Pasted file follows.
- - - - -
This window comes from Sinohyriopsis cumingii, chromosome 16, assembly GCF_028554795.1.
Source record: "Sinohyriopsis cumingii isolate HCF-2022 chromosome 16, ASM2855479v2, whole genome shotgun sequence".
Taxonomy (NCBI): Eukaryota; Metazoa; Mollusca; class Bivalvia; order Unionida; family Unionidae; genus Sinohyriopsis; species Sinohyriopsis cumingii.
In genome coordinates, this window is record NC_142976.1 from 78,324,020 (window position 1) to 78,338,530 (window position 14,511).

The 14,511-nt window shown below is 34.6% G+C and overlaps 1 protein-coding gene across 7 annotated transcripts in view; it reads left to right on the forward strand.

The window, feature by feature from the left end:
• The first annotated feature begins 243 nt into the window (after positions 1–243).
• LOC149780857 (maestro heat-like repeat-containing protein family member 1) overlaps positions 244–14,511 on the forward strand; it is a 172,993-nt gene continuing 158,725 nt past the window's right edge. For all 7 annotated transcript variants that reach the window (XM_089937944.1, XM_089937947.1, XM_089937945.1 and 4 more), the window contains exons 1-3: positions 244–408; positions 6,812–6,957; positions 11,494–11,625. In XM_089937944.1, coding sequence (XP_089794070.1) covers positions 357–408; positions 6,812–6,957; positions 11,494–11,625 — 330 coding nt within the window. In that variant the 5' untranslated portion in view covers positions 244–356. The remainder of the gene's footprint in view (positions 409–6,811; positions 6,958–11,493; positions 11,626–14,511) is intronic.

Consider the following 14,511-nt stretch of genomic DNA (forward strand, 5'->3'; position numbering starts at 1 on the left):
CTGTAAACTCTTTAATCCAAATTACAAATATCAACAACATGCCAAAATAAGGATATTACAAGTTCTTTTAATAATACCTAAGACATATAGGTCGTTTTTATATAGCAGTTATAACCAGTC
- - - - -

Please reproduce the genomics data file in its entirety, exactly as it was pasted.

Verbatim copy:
This window comes from Sinohyriopsis cumingii, chromosome 16, assembly GCF_028554795.1.
Source record: "Sinohyriopsis cumingii isolate HCF-2022 chromosome 16, ASM2855479v2, whole genome shotgun sequence".
Taxonomy (NCBI): Eukaryota; Metazoa; Mollusca; class Bivalvia; order Unionida; family Unionidae; genus Sinohyriopsis; species Sinohyriopsis cumingii.
In genome coordinates, this window is record NC_142976.1 from 78,324,020 (window position 1) to 78,338,530 (window position 14,511).

The 14,511-nt window shown below is 34.6% G+C and overlaps 1 protein-coding gene across 7 annotated transcripts in view; it reads left to right on the forward strand.

The window, feature by feature from the left end:
• The first annotated feature begins 243 nt into the window (after positions 1–243).
• LOC149780857 (maestro heat-like repeat-containing protein family member 1) overlaps positions 244–14,511 on the forward strand; it is a 172,993-nt gene continuing 158,725 nt past the window's right edge. For all 7 annotated transcript variants that reach the window (XM_089937944.1, XM_089937947.1, XM_089937945.1 and 4 more), the window contains exons 1-3: positions 244–408; positions 6,812–6,957; positions 11,494–11,625. In XM_089937944.1, coding sequence (XP_089794070.1) covers positions 357–408; positions 6,812–6,957; positions 11,494–11,625 — 330 coding nt within the window. In that variant the 5' untranslated portion in view covers positions 244–356. The remainder of the gene's footprint in view (positions 409–6,811; positions 6,958–11,493; positions 11,626–14,511) is intronic.

Consider the following 14,511-nt stretch of genomic DNA (forward strand, 5'->3'; position numbering starts at 1 on the left):
CTGTAAACTCTTTAATCCAAATTACAAATATCAACAACATGCCAAAATAAGGATATTACAAGTTCTTTTAATAATACCTAAGACATATAGGTCGTTTTTATATAGCAGTTATAACCAGTC